Stage

Neil Simon's God's Favorite: Tribulations Galore, Yes He's a Modern-Day Job

A modern Job
A modern Job Photo courtesy of A.D. Players
Joe Benjamin is a modern day Job, loyal to his God and about to be tested to his limits in his faith. God’s Favorite was written by Neil Simon after the death of the playwright’s wife to cancer and according to Braden Hunt, who is directing, it brings up all the big questions about life.

Although, he cautions, anyone expecting a serious night at the theater will be disappointed. "This is a comedy."

Hunt had seen an earlier production of the show by the A.D. Players and says he enjoyed it. "I thought it was funny. There's a nice heartwarming message in it, like if you trust God all will be well." But it wasn't until he was given his own chance to direct and heard the lines being spoken by the actors that he fell in love with it; the questions it raises really resonated with him.

"What’s the purpose of struggling? Does God really exist? If he does, why would he allow the suffering that he does? What are the merits of faith?  Those questions are really relevant."


The basic plot of the two-act play follows the book of Job in the Bible. "God and Satan are talking and Satan says 'They would renounce you if I made them suffer enough' and God says 'There’s one that wouldn’t and his name is Job."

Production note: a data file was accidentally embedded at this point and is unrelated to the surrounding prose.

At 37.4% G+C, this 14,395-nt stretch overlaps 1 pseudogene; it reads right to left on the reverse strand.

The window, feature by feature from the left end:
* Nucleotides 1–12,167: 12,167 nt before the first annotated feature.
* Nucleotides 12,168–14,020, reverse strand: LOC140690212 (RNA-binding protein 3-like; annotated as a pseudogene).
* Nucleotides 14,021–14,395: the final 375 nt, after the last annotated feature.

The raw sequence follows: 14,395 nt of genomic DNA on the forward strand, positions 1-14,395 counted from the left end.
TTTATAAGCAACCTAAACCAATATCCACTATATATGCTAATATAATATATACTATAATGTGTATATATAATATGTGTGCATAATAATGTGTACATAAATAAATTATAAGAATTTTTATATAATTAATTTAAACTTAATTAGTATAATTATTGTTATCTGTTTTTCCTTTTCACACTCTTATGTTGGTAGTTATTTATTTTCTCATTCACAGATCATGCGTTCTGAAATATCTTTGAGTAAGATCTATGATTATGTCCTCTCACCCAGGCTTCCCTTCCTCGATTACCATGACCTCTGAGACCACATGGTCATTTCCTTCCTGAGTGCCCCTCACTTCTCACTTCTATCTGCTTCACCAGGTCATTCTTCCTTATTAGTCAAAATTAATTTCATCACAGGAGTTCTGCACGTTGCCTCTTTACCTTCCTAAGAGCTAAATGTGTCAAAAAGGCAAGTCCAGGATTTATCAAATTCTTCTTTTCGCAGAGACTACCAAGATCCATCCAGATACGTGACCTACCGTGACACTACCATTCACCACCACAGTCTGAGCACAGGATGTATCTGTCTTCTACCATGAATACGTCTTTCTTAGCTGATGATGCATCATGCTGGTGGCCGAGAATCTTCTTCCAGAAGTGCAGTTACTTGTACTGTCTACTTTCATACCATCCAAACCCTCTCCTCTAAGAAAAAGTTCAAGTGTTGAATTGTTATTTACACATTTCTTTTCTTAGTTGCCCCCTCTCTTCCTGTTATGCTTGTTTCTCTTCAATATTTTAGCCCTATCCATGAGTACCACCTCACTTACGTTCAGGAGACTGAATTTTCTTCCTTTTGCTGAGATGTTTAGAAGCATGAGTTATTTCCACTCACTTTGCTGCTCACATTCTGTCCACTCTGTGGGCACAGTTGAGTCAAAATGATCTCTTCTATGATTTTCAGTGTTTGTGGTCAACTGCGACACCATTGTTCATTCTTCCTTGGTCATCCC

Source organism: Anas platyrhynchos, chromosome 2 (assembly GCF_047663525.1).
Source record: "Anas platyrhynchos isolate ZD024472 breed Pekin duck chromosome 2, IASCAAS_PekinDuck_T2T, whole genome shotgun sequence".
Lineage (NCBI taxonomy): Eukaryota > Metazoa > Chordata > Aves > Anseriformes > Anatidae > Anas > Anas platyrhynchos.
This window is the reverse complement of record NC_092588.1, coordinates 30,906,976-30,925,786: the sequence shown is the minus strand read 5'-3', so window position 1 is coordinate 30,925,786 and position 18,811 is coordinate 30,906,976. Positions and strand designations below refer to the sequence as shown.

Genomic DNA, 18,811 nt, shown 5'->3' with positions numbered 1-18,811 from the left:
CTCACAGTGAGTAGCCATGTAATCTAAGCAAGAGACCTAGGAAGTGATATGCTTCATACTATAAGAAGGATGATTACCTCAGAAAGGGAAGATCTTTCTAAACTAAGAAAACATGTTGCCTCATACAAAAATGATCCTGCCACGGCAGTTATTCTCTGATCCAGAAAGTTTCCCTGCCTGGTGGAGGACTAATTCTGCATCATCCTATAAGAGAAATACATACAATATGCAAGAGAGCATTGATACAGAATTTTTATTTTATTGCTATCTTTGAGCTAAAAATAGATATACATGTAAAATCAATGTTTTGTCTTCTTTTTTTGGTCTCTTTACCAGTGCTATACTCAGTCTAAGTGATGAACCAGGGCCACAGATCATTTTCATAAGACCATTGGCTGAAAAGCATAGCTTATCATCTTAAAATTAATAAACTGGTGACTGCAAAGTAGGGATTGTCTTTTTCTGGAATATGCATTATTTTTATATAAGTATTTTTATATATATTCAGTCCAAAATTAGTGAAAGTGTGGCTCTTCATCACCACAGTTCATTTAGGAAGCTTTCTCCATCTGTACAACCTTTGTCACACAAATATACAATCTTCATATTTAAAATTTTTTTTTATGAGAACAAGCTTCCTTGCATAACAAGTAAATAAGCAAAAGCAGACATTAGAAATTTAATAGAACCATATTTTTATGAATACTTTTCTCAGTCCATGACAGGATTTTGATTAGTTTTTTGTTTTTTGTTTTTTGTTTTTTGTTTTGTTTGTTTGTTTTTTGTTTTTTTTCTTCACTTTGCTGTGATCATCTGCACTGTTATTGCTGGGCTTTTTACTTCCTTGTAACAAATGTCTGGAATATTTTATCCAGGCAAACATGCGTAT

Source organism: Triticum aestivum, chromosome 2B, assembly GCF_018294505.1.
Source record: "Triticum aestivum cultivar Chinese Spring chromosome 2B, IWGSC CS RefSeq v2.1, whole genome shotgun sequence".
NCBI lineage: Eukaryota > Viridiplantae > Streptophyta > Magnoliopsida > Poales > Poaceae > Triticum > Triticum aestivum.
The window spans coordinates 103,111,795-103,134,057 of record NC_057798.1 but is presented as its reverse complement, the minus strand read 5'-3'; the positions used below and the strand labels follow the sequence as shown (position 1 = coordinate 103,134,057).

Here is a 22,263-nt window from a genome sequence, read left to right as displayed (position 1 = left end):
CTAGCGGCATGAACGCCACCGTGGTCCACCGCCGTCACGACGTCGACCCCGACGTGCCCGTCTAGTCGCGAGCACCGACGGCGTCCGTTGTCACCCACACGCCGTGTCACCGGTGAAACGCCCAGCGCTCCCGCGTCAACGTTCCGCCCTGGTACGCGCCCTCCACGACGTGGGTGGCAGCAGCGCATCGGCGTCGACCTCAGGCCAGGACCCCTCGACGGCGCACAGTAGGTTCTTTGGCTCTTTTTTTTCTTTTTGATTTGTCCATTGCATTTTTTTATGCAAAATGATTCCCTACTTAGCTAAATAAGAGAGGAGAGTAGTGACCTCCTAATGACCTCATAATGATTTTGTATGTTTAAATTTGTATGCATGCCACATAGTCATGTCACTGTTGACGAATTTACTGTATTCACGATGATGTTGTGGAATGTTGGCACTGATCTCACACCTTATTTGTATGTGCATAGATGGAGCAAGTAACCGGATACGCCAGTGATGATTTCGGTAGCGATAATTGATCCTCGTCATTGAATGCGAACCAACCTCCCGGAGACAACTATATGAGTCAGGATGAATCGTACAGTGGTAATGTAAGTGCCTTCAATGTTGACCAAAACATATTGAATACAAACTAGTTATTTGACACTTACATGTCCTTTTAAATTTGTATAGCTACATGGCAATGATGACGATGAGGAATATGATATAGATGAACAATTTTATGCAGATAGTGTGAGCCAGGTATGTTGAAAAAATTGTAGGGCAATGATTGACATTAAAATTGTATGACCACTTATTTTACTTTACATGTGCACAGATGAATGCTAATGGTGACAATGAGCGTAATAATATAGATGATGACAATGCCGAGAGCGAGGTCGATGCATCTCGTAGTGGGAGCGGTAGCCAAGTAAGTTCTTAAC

God's Favorite came out on Broadway in 1974 (running till 1975) and Hunt believes its pop references still play well. Beside Joe there is his wife Rose, two children, two servants  and a character who's the main antagonist, Hunt says. All have a different perspective or relationship with faith and God, he says. Whether the antagonist is actually Satan in the flesh is an open-ended question that Simon never fully answered, he says.

Hunt, who has a degree in acting and directing from the University of Houston, says theater intrigued him  because of the insights he gains from it. "I am primarily interested in understanding how human beings that are different can get along better. I kind of think theater is a rehearsal for life, an opportunity to understand people that are different from me through different characters."

In the case of God's Favorite, that's certainly true, he says.


"It’s a completely relatable story. If you’ve ever struggled with any of the questions and you're open to being challenged you can come and be inspired. But it's also not heavy-handed. If you want to come just have a good time and laugh, you can."

Performances are scheduled for July 13 through August 5 at 7:30 p.m. Thursdays through Saturdays and 2 p.m. Sundays at A.D. Players at The George, 5420 Westheimer. For information, call 713-526-2721 or visit adplayers.org. $20-$70. 
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